Climate change will trigger harsher and more frequent heat waves in the next 30 years regardless of the amount of Earth-warming carbon dioxide we emit, a study said Thursday.
But targets adopted today for curbing greenhouse gas emissions will determine whether the pattern stabilizes thereafter, or grows even worse.
High temperatures and heat waves in the last decade are widely blamed on climate change that occurred over the last 50 years -- amounting to global warming of about 0.5 degrees Celsius (0.9 deg Fahrenheit), said the study in the journal Environmental Research Letters.
And they are predicted to become harsher and more frequent as the Earth continues to warm over the course of the 21st century.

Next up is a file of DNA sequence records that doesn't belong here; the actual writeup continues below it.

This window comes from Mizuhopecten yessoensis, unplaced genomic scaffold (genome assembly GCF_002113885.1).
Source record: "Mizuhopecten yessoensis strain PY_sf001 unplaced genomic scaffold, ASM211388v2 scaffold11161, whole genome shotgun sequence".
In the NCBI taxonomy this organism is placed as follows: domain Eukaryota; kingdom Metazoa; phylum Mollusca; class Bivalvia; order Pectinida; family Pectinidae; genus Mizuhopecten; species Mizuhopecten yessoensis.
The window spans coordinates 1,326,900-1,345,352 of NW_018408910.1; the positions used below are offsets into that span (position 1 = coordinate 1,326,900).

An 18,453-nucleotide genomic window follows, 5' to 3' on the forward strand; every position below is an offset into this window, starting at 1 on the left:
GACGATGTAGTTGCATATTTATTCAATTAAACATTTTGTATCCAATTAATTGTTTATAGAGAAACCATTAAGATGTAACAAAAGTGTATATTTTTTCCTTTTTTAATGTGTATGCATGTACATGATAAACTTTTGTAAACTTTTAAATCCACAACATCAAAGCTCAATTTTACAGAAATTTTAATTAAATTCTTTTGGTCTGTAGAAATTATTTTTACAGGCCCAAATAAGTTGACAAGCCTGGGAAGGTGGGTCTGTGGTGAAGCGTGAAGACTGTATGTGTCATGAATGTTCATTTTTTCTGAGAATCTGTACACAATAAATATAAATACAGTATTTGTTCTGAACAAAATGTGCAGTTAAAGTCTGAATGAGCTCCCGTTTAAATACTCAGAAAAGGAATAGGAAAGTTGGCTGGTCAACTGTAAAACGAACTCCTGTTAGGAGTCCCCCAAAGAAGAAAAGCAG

Based on climate modelling, the study projects that extreme heat waves like those that hit the United States in 2012 and Australia in 2009 will by 2020 affect about 10 percent of total land area -- double today's figure.
By 2040, it would have quadrupled.
"Over the same period, more extreme events will emerge: five-sigma events which are now essentially absent will cover a small but significant fraction (about three percent) of the global land surface by 2040," said the study.